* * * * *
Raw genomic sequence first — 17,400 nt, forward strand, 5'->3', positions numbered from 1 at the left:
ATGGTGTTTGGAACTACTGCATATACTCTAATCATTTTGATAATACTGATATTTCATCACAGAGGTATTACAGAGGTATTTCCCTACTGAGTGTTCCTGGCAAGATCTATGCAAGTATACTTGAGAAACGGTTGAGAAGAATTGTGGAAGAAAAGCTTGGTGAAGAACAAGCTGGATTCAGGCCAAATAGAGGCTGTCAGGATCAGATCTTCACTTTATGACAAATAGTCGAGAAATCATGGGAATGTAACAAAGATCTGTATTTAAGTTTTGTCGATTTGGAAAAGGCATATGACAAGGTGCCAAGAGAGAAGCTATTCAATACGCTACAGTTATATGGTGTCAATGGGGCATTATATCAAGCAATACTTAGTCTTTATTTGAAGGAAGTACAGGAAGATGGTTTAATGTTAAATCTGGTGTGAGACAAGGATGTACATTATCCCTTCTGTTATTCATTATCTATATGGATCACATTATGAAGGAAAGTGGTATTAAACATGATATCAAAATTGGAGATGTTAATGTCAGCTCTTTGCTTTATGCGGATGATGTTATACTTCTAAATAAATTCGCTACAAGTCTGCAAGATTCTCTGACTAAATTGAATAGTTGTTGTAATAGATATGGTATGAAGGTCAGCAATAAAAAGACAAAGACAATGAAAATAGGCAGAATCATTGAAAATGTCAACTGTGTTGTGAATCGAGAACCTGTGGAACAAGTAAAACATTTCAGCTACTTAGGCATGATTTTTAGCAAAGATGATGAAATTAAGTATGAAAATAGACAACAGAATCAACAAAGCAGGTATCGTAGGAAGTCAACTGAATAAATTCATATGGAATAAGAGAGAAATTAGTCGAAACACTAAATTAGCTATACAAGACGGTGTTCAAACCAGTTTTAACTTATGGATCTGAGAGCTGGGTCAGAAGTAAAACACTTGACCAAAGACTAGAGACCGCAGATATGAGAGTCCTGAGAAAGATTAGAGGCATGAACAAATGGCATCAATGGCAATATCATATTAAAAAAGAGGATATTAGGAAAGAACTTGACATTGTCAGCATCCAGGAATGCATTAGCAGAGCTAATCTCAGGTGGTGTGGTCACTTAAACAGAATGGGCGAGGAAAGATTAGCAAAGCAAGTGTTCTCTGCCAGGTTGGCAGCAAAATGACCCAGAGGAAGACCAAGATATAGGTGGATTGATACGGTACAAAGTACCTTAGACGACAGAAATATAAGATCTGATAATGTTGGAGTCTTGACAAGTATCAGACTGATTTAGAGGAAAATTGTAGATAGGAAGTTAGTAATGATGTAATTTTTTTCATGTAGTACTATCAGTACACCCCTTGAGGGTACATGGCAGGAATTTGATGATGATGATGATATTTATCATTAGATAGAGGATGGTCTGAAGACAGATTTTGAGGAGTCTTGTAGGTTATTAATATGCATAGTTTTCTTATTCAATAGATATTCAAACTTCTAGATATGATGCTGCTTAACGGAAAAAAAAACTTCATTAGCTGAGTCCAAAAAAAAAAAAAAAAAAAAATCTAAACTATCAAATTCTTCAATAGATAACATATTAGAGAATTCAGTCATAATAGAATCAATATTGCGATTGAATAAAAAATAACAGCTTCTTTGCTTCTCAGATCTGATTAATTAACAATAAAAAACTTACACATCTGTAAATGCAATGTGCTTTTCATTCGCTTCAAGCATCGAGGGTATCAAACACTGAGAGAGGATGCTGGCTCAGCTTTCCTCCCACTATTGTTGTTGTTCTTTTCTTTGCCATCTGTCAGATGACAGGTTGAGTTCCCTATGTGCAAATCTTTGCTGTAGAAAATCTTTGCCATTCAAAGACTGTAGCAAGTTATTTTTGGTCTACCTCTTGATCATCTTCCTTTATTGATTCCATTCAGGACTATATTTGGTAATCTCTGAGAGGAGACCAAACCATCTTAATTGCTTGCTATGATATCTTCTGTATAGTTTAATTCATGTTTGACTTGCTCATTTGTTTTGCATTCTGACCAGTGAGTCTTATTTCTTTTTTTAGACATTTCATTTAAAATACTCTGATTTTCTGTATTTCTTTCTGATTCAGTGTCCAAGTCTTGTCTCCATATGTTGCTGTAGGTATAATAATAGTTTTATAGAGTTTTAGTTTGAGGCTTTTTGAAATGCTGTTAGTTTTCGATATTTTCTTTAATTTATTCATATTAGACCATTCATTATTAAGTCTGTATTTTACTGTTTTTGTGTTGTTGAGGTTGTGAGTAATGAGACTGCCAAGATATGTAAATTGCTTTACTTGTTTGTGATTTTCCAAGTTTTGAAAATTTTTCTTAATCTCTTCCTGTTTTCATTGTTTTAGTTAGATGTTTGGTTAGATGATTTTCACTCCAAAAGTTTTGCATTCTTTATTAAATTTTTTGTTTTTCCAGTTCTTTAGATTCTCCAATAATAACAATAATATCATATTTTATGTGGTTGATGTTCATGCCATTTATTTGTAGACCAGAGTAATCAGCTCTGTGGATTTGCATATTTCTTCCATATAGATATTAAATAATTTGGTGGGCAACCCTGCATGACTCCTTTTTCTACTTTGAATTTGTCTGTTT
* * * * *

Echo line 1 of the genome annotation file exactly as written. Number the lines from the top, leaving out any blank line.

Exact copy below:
Raw genomic sequence first — 17,400 nt, forward strand, 5'->3', positions numbered from 1 at the left: